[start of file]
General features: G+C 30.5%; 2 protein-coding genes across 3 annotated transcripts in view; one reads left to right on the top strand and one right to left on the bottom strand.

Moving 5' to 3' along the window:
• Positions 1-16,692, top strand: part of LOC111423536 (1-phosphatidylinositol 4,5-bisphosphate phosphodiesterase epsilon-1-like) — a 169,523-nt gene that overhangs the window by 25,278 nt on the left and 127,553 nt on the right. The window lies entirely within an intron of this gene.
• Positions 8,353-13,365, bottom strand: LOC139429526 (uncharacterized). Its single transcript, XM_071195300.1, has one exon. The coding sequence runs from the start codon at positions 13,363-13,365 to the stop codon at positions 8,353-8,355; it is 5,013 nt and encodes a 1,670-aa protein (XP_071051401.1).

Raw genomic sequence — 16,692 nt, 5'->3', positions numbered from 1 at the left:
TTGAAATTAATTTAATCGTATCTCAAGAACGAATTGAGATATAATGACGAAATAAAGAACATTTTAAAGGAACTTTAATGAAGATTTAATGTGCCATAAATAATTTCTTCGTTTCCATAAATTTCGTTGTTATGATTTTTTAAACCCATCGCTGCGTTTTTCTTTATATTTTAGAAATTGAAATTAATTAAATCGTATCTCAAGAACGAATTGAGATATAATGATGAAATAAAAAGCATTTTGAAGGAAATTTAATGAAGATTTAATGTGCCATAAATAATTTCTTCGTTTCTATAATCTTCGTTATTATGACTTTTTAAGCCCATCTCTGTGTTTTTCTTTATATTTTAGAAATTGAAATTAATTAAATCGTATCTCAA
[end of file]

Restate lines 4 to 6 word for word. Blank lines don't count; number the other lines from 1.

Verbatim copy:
• Positions 8,353-13,365, bottom strand: LOC139429526 (uncharacterized). Its single transcript, XM_071195300.1, has one exon. The coding sequence runs from the start codon at positions 13,363-13,365 to the stop codon at positions 8,353-8,355; it is 5,013 nt and encodes a 1,670-aa protein (XP_071051401.1).

Raw genomic sequence — 16,692 nt, 5'->3', positions numbered from 1 at the left:
TTGAAATTAATTTAATCGTATCTCAAGAACGAATTGAGATATAATGACGAAATAAAGAACATTTTAAAGGAACTTTAATGAAGATTTAATGTGCCATAAATAATTTCTTCGTTTCCATAAATTTCGTTGTTATGATTTTTTAAACCCATCGCTGCGTTTTTCTTTATATTTTAGAAATTGAAATTAATTAAATCGTATCTCAAGAACGAATTGAGATATAATGATGAAATAAAAAGCATTTTGAAGGAAATTTAATGAAGATTTAATGTGCCATAAATAATTTCTTCGTTTCTATAATCTTCGTTATTATGACTTTTTAAGCCCATCTCTGTGTTTTTCTTTATATTTTAGAAATTGAAATTAATTAAATCGTATCTCAA